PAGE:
10. In so far as question No. 2 is concerned, the learned counsel for the assessee-company, relying on certain observations of the Tribunal in the statement of the case dated May 6, 1965, urged that the expenses amounting to Rs. 14,335 incurred by the assessee-company in connection with Writ Petition No. 126 of 1952, could be legitimately claimed as a deduction for the assessment year 1954-55 under Section 10(2)(xv) of the Act. The observation on which reliance was placed is as follows :
'It appears that, in order to ensure smooth working, the assessee-company applied to the Government of India for intervention and thereupon the Government appointed Kedar Nath Khetan as authorised controller and it appears Onkar Mal Khetan, thereafter, filed a writ petition for staying the operation of the stay order appointing Kedar Nath Khetan as authorised controller.'
11. It has already been mentioned that the writ petition was filed by Onkar Mal Khetan and that the assessee-company was also arrayed as a co-petitioner. The opposite parties were Kedar Nath Khetan and the Union of India. Although the Tribunal in the statement of the case has observed that, in order to ensure smooth working, the assessee-company applied for appointment of an authorised controller, yet, as has already been observed above, there is no material on the record to show that in fact there was any actual obstacle or hindrance in the way of the smooth working of the company or in the way of the carrying on of its business, much Jess is there a finding in regard to this. In order to bring a case under Section 10(2)(xv), it has to be established that the expenditure in question was laid out or expended wholly and exclusively for the purpose of business of the assessee. In this connection, it was urged that expenditure for the purpose of business is not confined only to the expenditure actually laid out or expended wholly and exclusively for the actual carrying out of the business itself and that any expenditure incurred for protecting'the interest of the company and for the purpose of continuance of the company's business in a smooth and unhampered manner would be an expenditure incurred for the purpose of the business of the company. It was also urged that, in the circumstances qf the case, the amount of Rs. 14,335 incurred as expenses in connection with the writ petition in the Supreme Court ought to be held to been expenditure covered by Section 10(2)(xv) of the Act. In support of this contention, reliance was placed by the learned counsel for the assessee on a number of rulings.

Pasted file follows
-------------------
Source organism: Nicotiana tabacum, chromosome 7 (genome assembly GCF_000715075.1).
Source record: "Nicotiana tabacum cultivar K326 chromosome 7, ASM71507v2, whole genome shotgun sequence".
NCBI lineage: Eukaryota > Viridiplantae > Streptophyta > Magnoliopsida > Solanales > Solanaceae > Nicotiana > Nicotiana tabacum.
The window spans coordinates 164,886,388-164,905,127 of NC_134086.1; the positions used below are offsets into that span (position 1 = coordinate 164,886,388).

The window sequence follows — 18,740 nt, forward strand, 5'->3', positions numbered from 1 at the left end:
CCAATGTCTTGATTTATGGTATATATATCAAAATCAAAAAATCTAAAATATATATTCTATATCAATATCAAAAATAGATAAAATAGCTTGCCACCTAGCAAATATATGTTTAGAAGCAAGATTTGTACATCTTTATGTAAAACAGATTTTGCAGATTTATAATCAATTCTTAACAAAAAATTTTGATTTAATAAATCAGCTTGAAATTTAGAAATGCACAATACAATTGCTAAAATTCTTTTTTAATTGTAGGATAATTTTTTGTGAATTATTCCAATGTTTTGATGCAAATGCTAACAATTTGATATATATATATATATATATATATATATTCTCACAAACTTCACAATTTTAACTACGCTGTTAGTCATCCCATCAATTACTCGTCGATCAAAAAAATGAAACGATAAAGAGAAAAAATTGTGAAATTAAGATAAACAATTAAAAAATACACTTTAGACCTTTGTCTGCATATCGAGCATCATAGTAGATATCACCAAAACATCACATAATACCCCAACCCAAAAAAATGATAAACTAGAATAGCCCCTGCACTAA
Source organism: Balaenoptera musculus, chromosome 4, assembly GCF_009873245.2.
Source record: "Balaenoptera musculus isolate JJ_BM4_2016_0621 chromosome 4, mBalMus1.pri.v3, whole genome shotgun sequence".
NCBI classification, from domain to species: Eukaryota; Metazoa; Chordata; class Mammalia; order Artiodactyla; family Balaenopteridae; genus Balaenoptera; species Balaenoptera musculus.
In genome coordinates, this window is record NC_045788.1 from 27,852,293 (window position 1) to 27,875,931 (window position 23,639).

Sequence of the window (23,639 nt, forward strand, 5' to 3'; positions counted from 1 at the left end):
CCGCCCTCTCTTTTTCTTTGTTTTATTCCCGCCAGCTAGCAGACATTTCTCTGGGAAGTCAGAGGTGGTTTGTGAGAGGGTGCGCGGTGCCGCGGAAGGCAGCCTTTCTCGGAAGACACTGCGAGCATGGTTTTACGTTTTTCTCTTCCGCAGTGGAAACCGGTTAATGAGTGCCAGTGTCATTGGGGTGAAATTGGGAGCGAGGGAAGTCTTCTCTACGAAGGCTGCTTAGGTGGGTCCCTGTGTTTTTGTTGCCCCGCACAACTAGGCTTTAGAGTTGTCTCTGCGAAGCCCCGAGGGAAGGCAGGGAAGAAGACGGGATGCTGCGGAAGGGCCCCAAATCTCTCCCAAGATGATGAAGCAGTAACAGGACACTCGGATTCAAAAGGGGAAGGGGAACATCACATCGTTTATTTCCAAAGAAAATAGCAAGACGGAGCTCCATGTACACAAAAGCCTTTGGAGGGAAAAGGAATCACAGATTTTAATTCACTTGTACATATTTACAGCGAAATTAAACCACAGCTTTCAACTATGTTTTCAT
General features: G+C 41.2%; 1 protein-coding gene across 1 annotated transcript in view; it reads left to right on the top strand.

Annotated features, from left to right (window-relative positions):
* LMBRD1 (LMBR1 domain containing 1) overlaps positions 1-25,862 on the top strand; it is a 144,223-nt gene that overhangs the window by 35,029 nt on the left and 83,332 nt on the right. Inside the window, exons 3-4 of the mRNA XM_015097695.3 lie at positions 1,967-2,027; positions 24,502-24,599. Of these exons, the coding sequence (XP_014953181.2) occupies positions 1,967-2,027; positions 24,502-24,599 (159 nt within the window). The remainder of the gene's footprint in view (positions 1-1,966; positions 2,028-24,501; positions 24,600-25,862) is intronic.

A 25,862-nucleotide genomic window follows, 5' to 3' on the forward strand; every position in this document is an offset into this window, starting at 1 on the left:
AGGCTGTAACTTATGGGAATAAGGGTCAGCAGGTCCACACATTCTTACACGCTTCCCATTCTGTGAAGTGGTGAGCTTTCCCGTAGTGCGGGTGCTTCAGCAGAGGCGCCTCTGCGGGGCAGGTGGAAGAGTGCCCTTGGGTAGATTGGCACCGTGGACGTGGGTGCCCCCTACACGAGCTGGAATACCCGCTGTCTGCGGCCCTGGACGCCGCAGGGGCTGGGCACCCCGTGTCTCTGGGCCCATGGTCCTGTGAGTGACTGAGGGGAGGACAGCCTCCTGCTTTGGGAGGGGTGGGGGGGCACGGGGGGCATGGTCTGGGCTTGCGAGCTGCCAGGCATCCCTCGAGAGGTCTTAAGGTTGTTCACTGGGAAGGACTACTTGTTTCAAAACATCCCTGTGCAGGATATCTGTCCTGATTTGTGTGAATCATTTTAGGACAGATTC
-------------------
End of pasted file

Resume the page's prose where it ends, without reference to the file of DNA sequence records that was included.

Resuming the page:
12. In J. B. Advani & Co. Ltd. v. Commissioner of Income-tax,  18 I.T.R. 557 (Bom.), the four managing directors and the manager of the assessee-company were prosecuted in Madras for offences under the Hoarding and Profiteering Prevention Ordinance, 1943, and the charge against them was that the company had sold box boards at Rs. 1-1-0 as against the landed cost of 0-3-10 per lb. They were all discharged by the Chief Presidency Magistrate. The directors and the salesman of the company were also prosecuted at Karachi under the Defence of India Rules on the ground that the salesman refused to sell paper as he should have done. In this case also all the accused were discharged. In connection with the two prosecutions, the assessee claimed to have incurred certain expenditure and the amount expended was claimed as permissible deduction under Section 10(2)(xv) of the Act* It was held that, in the circumstances of the case, the company was entitled to the deduction claimed. It was, inter alia, observed that the charges which the managing directors and the salesman were called upon to meet both at Madras and Karachi were incidental to the business that the company was carrying on. It was the business of the company to sell stationery and the company was charged with having sold it in one case contrary to law and in the other case having refused to sell Therefore, both the charges were directly in connection with the business of the company as a trader. The charges against the accused were also in their capacity as agents ,for a company which was a trading company. It was also noted that the expenses for the litigation were not incurred by the persons charged with the offences themselves but they were incurred by the company in order to save those persons from the consequences of the prosecution. After reviewing a number of cases cited before the court it was observed that there is no difficulty in the class of cases where an asset of a business is protected or safeguarded by an assessee carrying on the business in a civil litigation, the costs of such litigation are always a permissible deduction. The said observation, however, can be availed of by an assessee only when it is established that the costs of the litigation were costs incurred for the protection or safeguard of the assets of a business. In the case before us there is nothing to show that any expenditure had been incurred for the protection of the assets of the company's business ; much less, has it been shown that the expenditure was laid out wholly and exclusively for the purpose of the business of the company. In fact, as observed by the Tribunal, the litigations in reality were litigations arising out of disputes between the partners of the managing agency firms inter se. It is immaterial that the assessee-company had also been arrayed as a petitioner in the writ petition or that the assessee-company had incurred some expense in defending the appointment of Kedar Nath Khetan as authorised controller, so long as it is not shown that such expenditure was necessary and had been incurred for the purpose of the company, that is, either for the safeguard of the company's business assets or for preventing or removing any hindrance or obstacle in the way of the smooth running of the company's business.